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Get Out Of My Dreams, Get Into My Rented (Tabirai) Car

When we think of adventure, our minds conjure up images of riding rickety chicken buses and dusty-dodgy o’l trains and beat-up motorcycles — not at all an image of cruising in a rented car. Nonetheless, trips via hired vehicles can be quite the adventure too. And in some occasions, the best (and the cheapest) way to fully explore a destination. This option gives us the freedom to choose wherever we wanna go, whenever we wanna go, and whoever we wanna be with. Our tiny tribe of three has hired cars in several countries and they all served as, literally, our vehicles towards reaching our dreams.

Here are my five fave rented-car adventures:

1. United States of America. Because we couldn’t decide between the East Rim and the West Rim, we drove to both — each on different days. The drive to/along/from the Grand Canyon late in the arvo, when the light’s more subdued, was nothing short of amazing (also worth the mention, the drive along nearby historic Route 66).

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2. Turkey. Red Tour, Green Tour, Blue Tour? None of the above, for we chose to pluck bits and pieces from each and constructed our own. Navigated our way around Capadoccia without them fancy navigation tools, just proper maps and good ol’-fashioned ask-when-you’re-lost trick.

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3. United Kingdom. A longish drive from Brighton to Wiltshire, captained by a local bloke (who then had never been to Stonehenge). There were heaps of fussin’ and fightin’ within our motley crew of four — having different personalities and interests — but we all got there happy.

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4. Curaçao. Like any other Lesser Antilles island country, is known as a cruise destination. Which means most of its tourists are shuttled here and there. There is practically no public transport service to a lot of its sights. Our rented car took us to its gorgeous coves and to Shete Boka (bays/inslets) National Park. Look how tiny our car appears against that water explosion!

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5. Australia. Birthday. The Great Ocean Road. Reckon that’s enough said.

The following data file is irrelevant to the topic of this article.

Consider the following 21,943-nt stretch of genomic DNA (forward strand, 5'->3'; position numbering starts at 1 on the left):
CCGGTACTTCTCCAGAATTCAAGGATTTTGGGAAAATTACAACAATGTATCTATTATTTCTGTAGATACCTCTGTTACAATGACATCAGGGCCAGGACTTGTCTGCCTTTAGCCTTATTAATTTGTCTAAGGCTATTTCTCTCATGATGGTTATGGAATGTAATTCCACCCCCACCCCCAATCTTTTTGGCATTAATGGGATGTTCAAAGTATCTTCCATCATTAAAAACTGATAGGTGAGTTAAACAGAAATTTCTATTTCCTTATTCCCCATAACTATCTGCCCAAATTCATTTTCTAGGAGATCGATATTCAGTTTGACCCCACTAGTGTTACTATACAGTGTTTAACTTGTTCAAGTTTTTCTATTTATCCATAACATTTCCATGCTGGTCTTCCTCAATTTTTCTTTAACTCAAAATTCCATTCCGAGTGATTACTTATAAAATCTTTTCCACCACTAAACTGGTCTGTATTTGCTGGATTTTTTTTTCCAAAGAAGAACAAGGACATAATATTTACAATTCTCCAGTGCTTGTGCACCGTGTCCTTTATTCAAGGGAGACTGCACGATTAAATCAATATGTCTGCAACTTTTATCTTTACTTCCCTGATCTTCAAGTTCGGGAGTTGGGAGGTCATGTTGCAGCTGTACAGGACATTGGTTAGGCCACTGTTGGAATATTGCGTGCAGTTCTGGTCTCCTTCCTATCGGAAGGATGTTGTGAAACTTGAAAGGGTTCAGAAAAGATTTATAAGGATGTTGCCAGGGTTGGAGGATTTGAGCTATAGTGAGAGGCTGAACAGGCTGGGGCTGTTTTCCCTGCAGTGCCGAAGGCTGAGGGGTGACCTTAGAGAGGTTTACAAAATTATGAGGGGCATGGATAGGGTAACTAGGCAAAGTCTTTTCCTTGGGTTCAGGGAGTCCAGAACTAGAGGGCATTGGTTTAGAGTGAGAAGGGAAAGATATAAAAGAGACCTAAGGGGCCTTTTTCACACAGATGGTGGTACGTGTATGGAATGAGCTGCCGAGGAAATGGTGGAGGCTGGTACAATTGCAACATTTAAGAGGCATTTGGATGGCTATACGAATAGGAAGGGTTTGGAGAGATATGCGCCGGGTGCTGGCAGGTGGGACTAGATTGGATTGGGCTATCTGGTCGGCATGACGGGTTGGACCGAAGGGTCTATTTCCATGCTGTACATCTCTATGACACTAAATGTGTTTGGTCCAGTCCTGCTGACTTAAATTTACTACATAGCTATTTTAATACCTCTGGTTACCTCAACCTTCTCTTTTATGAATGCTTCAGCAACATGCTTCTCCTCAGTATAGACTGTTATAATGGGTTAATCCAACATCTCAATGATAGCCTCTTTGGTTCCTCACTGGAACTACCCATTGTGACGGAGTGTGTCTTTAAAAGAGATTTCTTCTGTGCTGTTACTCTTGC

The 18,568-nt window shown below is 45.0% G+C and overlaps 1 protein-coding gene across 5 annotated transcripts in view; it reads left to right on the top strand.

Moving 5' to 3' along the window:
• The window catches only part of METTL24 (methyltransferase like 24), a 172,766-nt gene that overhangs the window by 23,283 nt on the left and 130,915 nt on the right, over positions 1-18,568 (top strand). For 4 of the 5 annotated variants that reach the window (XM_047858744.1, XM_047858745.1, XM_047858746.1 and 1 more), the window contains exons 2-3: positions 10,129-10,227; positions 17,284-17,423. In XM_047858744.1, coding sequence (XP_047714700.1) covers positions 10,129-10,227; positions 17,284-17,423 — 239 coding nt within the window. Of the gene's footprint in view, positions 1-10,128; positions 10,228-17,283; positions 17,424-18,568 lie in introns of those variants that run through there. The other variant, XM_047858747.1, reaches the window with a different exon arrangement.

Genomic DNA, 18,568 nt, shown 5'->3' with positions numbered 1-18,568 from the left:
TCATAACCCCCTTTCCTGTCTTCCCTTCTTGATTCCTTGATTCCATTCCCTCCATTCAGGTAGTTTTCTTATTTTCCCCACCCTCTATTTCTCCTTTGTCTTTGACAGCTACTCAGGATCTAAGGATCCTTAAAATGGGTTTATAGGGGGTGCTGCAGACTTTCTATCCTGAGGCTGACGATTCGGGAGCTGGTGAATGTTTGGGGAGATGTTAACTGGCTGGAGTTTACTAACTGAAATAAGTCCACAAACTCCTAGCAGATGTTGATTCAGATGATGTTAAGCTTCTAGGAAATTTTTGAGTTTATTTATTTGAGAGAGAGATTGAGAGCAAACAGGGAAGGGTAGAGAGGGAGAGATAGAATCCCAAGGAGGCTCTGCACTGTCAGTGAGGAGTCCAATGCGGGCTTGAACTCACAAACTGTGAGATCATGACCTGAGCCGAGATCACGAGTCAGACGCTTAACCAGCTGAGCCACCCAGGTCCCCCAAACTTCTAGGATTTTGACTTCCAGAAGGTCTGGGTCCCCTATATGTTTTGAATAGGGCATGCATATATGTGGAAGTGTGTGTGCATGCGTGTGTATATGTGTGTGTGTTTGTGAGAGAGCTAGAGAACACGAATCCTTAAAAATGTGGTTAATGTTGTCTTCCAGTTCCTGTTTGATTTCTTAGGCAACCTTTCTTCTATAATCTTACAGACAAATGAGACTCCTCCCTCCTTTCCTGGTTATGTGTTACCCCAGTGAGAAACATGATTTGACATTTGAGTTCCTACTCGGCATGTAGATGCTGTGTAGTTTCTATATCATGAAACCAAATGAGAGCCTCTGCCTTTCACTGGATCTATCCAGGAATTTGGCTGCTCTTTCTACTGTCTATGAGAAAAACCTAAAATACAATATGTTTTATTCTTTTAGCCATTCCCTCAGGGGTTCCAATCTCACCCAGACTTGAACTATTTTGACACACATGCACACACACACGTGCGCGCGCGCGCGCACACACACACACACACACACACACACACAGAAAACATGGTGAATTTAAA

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Aaand our next rented-car adventure will be in a few months’ time. Finally ticking Japan, our last East Asia country (well, technically have not visited North Korea, but stepped foot on it), off the bucketlist! Japan’s public transport is considered exceptionally efficient, however, not the cheapest. So we have decided to hire a car to split costs, and ultimately, to please everyone in the group – too many ideas going on as to which places to visit.

We are booking via Tabirai Japan Car Rental, a car rental rate aggregator and booking site. It aims to help customers search for the most suitable vehicles at the best prices from major Japanese car rental companies in prefectures nationwide.

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The layout of the website is easily navigable. Pretty straightforward. First things first, if you are not accustomed to renting cars in Japan or renting cars in general, Tabirai has a very useful Beginners’ Guide/Infographic which you should browse before booking anything.

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Beginners’ Guide.

To book a car, simply fill in: the departure and return dates, pick-up and drop-off points, vehicle type (mini, compact, large, wagon, hybrid) and you can even indicate if you prefer smoking or non-smoking. Hit “search” and a list of available cars from rental companies will be loaded. What’s included in the published rate: English GPS, CDW (Collision Damage Waiver), ETC Equipment, and Consumption Tax. The cost of ETC card rental is 300+yen/per rental. What’s not included: NOC compensation insurance fee (optional), ETC card rental fee, petrol, and toll fees. There’s a charge for child seats too.

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Once you’ve selected a car, you can proceed to finalise the booking. No credit/debit cards needed to book! Just your name, email address and mobile number. Payment is made on the day of the rental and only cards are accepted (don’t forget your international driver’s license). Cancellations can be made through the website as well or simply send a message to the car rental company.

Pretty easy breezy, I’d say.

Can’t wait to see cherry blossoms! Or well, Disneyland. Because Luna.

Gay Emami
When not backpacking, she teaches her daughter sight words and belly dancing (even if she's not good at it). She's currently eating her way around some hippie town in Australia. She loves talking about herself in the third person.

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